Plugged in: Electric Cars on the Rise

In WWNK 5/24/04, we ran the article "Golf Carts Hit The Streets," in which we discussed how to make the little whizzers legal to use off the links. Thousands of upgraded electric carts are now driven on public roads by people who enjoy running errands without using any gasoline. But with a 25-mph speed limit, a 20-mile range, and room for only two people, "town carts" have not found widespread acceptance.

What we really need is a full-sized electric vehicle (EV) able to travel 50 - 80 miles at normal urban speeds. Although several automakers have produced such cars to test the concept, none have been mass marketed. The closest we have are the new hybrids from Toyota and Honda that are driven by electric motors powered by batteries. However, the hybrids also need gas engines to keep the batteries charged. Without gas, the hybrids won't go.

But, some electric-vehicle buffs reasoned, if hybrids have electric motors and batteries, it ought to be possible to make them run on electricity alone. After a little research, they learned the engineers at Toyota included the necessary circuits in the car's computer. With the addition of a 110-volt charger and a bigger battery, the Prius could be a gas-optional car, at least for 60 miles or so. Such an EV would easily meet the needs of most Americans.

Unfortunately, at some point in planning the Prius, Toyota decided not to include an extra battery and a charger because they would have added considerably to the car's cost. Additionally, Toyota's marketing people told management, Americans don't want a car they need to plug in. As if we would rather go to the gas station.

Toyota did, however, decide to offer some Prius buyers half a loaf. Several Prius models sold in Europe and Asia have an "EV" button on the dashboard that allows the car to function as an electric-only vehicle. The car will only go a mile or so with the standard battery and it can't be recharged with household power. However, the EV feature will get a driver on the way each morning without waking up the family.

If short-range use is all you need from an EV, you can buy the switch and install it yourself. But don't expect to get it from a Toyota dealer in the U.S. They don't have them and may even tell you there is no such thing. However, you can buy what you need from Coastal Electronic Technologies for $45 plus S&H. Be advised, though, installing the switch incorrectly could fry your car's computer. Most people would be wise to have an auto electric shop do the work.

When engineers at Energy Control Systems (Energy CS) in California learned the Prius was designed with EV capabilities in mind, they teamed up with Clean Tech in Los Angeles to finish what Toyota started. The two firms created EDrive Systems, a company that installs the necessary chargers and oversized batteries in Prius cars. The result is what EDrive calls the "Prius Plus" (Prius+), a car that doesn't need gas if it's driven less than 60 miles a day at 42 miles an hour or less. Instead, a Prius+ is plugged in each night for a "fill-up." Comparing gas and electricity costs shows a Prius+ used as an EV gets the equivalent of 100 - 120 mpg.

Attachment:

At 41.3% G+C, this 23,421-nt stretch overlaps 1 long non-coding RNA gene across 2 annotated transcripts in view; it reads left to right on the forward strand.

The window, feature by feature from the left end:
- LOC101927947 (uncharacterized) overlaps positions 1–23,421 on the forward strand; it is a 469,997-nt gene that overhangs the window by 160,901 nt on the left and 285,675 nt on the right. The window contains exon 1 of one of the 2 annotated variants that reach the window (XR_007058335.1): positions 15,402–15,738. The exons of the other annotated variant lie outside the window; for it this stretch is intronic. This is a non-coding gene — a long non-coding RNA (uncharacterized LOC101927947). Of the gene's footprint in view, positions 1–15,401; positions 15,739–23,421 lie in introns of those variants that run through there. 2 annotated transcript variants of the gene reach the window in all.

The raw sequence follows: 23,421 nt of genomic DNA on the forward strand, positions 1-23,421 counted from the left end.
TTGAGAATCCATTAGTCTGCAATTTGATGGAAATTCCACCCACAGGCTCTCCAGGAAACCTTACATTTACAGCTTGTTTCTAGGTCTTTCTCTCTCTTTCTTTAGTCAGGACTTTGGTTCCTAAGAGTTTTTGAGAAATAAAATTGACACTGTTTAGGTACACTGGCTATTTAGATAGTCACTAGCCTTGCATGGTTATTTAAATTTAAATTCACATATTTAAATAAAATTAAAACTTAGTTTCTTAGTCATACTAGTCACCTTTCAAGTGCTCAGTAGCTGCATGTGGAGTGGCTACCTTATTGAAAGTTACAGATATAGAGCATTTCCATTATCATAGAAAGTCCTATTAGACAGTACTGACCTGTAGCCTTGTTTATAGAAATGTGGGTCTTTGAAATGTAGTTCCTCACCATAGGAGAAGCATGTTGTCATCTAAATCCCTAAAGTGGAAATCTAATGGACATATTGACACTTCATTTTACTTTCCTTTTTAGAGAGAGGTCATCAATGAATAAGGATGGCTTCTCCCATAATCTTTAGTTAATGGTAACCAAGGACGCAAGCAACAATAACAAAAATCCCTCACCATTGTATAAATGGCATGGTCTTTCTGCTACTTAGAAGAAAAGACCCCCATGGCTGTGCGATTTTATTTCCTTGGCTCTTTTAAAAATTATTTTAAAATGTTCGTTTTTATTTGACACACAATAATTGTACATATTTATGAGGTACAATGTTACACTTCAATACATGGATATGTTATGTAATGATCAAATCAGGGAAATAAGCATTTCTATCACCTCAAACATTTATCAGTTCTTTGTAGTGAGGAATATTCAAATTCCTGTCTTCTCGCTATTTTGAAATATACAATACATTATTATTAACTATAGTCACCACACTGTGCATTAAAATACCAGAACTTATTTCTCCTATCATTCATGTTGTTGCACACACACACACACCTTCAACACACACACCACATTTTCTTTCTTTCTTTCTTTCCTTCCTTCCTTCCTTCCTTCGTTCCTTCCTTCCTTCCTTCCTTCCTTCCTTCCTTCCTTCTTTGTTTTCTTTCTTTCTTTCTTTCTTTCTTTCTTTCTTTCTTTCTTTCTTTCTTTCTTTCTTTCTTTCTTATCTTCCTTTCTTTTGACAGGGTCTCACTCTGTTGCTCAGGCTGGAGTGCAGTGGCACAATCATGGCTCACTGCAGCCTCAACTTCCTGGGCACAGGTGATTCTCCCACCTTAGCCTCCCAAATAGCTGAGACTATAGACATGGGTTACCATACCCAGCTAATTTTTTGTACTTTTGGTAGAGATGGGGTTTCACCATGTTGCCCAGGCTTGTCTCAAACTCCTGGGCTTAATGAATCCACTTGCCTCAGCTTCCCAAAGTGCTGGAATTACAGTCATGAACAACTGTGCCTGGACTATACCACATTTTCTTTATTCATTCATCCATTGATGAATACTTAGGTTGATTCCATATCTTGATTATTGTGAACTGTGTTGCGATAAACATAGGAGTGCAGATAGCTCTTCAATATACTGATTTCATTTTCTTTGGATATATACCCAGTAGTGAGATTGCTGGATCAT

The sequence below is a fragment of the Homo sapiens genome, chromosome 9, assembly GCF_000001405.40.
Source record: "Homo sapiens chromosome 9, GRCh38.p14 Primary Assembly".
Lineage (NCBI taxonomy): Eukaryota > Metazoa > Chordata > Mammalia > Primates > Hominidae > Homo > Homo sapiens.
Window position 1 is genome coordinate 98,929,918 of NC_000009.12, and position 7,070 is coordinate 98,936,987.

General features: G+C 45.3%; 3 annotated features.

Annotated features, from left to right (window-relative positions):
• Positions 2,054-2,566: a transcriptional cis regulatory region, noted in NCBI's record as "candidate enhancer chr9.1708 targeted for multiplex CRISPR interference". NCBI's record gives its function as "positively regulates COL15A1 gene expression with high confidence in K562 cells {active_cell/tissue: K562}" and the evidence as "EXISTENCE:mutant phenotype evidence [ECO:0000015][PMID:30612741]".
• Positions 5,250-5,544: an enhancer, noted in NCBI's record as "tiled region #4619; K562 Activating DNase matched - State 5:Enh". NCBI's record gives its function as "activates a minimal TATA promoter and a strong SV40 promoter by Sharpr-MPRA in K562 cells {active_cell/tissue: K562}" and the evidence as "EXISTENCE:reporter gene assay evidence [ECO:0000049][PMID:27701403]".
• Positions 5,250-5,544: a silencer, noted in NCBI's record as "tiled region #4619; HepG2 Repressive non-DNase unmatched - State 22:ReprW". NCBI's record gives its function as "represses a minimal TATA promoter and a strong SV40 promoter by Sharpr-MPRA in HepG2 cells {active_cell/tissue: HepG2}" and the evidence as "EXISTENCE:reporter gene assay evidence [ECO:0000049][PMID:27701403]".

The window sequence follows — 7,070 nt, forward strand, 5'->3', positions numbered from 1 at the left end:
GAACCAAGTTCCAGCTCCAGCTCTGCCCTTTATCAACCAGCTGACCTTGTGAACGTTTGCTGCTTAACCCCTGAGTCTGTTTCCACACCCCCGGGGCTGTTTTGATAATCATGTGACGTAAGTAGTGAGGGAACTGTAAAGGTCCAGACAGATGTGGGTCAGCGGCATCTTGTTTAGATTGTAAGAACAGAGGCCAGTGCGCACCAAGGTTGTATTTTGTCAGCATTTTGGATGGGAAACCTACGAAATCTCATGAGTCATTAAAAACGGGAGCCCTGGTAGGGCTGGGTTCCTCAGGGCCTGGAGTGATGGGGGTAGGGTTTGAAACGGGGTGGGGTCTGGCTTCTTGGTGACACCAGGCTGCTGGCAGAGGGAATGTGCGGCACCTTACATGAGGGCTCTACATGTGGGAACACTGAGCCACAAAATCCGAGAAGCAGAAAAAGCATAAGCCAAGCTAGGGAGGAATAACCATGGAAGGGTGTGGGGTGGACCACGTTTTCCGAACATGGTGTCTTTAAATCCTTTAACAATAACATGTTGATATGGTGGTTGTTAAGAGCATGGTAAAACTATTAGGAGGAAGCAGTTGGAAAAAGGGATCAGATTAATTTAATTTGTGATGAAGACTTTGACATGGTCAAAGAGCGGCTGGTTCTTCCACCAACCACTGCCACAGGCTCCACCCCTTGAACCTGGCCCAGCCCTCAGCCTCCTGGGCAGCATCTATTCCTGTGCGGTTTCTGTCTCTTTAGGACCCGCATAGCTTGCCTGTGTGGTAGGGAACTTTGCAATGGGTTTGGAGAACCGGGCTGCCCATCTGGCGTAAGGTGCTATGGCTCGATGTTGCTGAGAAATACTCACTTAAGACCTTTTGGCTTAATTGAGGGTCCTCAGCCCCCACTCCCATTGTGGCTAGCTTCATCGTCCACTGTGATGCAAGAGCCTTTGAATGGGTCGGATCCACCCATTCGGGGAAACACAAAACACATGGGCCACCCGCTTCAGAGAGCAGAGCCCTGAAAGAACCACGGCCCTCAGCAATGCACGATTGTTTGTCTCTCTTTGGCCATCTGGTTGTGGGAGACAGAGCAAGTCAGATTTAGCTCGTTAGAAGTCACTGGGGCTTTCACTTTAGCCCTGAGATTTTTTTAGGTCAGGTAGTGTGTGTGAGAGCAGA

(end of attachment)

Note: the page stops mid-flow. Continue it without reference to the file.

One nice feature of the Prius+ is the gas engine remains on standby when you switch the car to EV mode. If you run out of juice during the day, or you need to travel at full highway speeds, the engine will start automatically and the Prius+ will operate normally. Having the gasoline engine backup should make the car much more appealing to consumers who might be reluctant to rely upon an electric-only vehicle.

Currently, each Prius+ conversion must be done individually by EDrive Systems. However, the company expects to have upgrade kits available for the public next year.

If you don't want to wait for an EV, and you are an accomplished tinkerer, you can make a Prius+ yourself using instructions from the California Cars Initiative (CalCars) CalCars' biggest contribution, however, is pressuring automakers to bring out EV models. To smooth the way, the organization is urging lawmakers to provide the appropriate incentives.

So far, the EV car movement is focusing on the Toyota Prius because it's the easiest to convert to gas-optional operation. Hybrids made by Honda, Ford, Lexus, and Nissan will be next. Eventually, most hybrids should have the EV option, either from the factory or through aftermarket conversions.

For more information about electric vehicles, contact EV World, which is becoming the focal point for the new technology and its supporters.

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Posted 07-19-2005 2:23 PM by Doug Casey
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